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  46. Claudia Mills, Friendship, Fiction, and Memoir: Trust and Betrayal in Writing From One's Own Life.score: 36.0
    I once attended a writing conference for aspiring authors of books for children, at which one speaker enraged the audience by making the pronouncement that, in his view, parents were disqualified to be authors of children's fiction. His reason: parents have to protect themselves from the reality of their children's pain and so wouldn't be able to write about childhood traumas with sufficient awareness and honesty. To this the audience, largely composed of mothers, shot back that parents are especially (...)
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  47. T. Shogenji (2004). Can We Trust Our Memories? C. I. Lewis's Coherence Argument. Synthese 142 (1):21 - 41.score: 36.0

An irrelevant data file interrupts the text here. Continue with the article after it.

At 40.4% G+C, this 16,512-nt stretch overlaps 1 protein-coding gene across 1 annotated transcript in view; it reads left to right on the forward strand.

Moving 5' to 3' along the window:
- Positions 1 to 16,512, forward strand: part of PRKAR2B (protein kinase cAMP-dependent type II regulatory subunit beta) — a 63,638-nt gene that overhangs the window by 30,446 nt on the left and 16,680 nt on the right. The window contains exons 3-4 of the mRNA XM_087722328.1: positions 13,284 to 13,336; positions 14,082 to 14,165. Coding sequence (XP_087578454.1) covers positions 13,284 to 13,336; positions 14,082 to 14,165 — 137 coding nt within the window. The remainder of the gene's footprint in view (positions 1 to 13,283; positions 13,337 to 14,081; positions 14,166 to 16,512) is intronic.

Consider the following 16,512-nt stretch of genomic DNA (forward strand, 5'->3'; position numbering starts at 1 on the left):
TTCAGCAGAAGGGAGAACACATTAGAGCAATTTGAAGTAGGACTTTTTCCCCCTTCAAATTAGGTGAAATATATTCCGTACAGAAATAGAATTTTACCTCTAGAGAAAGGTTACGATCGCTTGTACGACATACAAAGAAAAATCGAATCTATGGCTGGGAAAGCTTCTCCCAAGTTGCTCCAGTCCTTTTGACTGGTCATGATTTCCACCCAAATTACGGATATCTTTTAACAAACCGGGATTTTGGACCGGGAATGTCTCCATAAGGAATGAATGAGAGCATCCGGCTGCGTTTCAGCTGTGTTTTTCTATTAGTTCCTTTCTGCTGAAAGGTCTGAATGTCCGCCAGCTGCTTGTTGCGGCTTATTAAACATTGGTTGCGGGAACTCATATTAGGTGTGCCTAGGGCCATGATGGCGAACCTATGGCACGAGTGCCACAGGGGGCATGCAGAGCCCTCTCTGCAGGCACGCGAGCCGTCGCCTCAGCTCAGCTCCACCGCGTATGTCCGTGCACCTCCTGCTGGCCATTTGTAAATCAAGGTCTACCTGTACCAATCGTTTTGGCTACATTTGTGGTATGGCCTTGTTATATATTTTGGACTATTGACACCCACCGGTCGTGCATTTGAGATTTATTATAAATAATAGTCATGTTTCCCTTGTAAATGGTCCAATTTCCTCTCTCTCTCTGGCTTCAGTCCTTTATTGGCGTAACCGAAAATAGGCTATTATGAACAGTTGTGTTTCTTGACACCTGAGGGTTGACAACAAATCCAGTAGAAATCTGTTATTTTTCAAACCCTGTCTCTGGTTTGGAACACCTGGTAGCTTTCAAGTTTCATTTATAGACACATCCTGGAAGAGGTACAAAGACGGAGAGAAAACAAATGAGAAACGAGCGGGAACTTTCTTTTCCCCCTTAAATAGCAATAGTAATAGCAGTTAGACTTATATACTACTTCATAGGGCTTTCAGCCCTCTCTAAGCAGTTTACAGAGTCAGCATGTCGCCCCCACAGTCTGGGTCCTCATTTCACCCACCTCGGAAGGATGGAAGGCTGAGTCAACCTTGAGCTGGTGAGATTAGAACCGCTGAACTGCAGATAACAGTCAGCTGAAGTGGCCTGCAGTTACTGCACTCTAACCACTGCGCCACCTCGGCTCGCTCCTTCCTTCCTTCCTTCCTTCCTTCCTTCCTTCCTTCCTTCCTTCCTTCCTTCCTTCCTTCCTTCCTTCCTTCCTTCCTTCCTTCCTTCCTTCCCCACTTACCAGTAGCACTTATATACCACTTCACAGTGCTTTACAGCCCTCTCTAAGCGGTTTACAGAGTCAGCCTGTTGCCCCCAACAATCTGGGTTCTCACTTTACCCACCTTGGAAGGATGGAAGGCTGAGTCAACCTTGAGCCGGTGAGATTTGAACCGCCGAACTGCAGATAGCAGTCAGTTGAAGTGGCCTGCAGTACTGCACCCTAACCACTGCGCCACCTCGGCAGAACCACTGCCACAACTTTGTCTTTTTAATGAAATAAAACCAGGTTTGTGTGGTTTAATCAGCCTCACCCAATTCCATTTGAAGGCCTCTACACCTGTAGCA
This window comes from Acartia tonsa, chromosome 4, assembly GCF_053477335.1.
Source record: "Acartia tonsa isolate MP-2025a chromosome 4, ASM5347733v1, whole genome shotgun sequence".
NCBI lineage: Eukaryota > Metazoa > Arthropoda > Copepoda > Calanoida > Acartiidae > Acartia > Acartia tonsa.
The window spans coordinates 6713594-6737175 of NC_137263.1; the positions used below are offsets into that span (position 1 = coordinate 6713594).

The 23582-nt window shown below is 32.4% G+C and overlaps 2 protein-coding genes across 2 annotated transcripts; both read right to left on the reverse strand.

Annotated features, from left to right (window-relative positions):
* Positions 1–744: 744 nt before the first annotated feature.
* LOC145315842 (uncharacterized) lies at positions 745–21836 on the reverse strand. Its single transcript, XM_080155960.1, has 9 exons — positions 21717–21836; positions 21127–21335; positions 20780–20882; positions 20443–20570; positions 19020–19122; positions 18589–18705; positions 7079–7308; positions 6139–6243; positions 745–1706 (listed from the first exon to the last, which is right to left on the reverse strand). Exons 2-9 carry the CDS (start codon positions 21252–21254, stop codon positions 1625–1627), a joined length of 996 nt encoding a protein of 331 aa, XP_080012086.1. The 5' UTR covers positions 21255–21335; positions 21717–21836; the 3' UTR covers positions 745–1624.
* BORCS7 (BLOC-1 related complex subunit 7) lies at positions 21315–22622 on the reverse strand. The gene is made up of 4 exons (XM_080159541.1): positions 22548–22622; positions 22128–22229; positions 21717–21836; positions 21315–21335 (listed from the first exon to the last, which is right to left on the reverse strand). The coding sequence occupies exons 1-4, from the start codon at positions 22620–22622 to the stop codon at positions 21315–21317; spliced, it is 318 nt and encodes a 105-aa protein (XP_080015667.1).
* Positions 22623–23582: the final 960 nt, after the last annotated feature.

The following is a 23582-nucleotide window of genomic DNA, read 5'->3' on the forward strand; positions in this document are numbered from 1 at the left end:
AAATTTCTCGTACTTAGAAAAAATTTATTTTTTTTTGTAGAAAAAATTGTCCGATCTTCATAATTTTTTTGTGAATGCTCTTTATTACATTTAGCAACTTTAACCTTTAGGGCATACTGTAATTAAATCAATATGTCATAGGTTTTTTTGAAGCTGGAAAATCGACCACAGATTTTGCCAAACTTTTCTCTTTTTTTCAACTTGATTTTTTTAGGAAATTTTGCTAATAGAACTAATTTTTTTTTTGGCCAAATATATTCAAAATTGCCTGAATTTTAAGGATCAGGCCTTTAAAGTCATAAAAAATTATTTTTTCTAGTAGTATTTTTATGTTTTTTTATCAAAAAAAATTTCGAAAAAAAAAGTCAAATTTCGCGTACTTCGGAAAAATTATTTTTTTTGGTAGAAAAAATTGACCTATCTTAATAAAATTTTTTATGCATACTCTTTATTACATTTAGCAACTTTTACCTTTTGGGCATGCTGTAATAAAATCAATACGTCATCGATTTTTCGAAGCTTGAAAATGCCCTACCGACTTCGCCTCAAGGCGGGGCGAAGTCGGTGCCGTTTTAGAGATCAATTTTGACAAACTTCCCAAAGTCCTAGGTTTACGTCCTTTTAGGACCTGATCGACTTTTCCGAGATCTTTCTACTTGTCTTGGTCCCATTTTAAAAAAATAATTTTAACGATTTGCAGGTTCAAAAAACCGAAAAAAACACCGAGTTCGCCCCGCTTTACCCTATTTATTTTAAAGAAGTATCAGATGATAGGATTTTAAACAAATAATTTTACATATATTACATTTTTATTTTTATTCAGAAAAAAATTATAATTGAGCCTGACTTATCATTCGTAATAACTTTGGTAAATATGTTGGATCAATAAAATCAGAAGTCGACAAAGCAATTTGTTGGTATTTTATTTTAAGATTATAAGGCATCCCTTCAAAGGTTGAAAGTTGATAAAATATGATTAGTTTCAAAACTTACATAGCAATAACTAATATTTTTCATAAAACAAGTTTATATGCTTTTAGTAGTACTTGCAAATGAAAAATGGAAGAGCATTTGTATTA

In this paper we examine C. I. Lewis''s view on the roleof coherence – what he calls ''''congruence'''' – in thejustification of beliefs based on memory ortestimony. Lewis has two main theses on the subject. His negativethesis states that coherence of independent items ofevidence has no impact on the probability of a conclusionunless each item has some credibility of its own. Thepositive thesis says, roughly speaking, that coherenceof independently obtained items of evidence – such asconverging memories or testimonies – (...)
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  48. Michael Jungert (2008). In Memory We Trust? Proceedings of the Xxii World Congress of Philosophy 18:69-73.score: 36.0